According to HKJA in the early hours of June 10, police started moving protesters who remained outside the Legislative Council building. Several journalists were also in the area covering the protests, local police referred to the media as ‘rubbish’, pointing their flashlights at the cameras so they couldn’t film and pushed the journalists on the metal barriers. Several journalists were injured in the incident, and a photographer was hit by debris thrown by protesters at the police.
A few hours after the initially incidents, the police expelled the media from the area shouting at them ‘reporters have no privlege’. Police officers continued to harass and assault journalists covering the protests, despite them producing press cards.
HKJA strongly condemned the actions of the police. In a statement HKJA said: “The police's actions ignored the personal safety of journalists, seriously trampled on the right to interview, and [we] urged the police to investigate the incident and provide a reasonable explanation.”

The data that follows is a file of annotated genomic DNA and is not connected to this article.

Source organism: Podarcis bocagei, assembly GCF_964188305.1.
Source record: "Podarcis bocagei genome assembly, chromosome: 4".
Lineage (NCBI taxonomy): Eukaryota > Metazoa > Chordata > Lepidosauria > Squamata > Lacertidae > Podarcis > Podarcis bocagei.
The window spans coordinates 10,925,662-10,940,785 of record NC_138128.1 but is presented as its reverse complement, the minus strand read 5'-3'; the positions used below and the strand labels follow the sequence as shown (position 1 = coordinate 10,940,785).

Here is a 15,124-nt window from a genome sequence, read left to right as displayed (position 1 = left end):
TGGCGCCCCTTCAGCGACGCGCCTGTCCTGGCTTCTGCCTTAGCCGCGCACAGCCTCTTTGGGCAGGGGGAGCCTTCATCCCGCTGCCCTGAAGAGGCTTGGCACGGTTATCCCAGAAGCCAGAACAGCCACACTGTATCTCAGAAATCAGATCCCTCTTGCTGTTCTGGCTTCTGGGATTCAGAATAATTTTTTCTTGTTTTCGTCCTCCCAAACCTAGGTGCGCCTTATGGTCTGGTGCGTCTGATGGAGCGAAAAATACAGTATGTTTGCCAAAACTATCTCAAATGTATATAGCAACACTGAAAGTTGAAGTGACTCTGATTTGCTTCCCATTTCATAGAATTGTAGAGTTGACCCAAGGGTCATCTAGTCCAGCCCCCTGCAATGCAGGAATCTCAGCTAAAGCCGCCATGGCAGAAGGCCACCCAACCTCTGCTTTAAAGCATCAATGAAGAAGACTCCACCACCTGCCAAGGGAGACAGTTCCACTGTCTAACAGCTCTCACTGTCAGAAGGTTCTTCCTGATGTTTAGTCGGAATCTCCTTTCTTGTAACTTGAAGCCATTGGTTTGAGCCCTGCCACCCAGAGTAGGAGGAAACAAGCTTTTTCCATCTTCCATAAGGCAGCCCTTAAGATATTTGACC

The protests in Hong Kong were against the government’s proposed Fugitive Offenders Ordinance, which allows the transfer of “fugitives” from Hong Kong to Mainland China. The proposed legislation has been widely criticised, including by the IFJ and HKJA. The proposed amendment, will put journalists and whistleblowers under threat when reporting on issues related to China, dealing a further blow to the already limited freedom of express that Hong Kong still enjoys.
The IFJ said: “We stand in solidarity with HKJA and our colleagues in Hong Kong in condemning the actions of the police to obstruct, harass and attack the media for simply doing their job. Journalists and media workers must, in all circumstances, be able to report without fear or intimidation, yet the actions of the Hong Kong police do not support this. Even more concerning is reports that the police told the media that they do not have any privilege. We demand an immediate investigation.”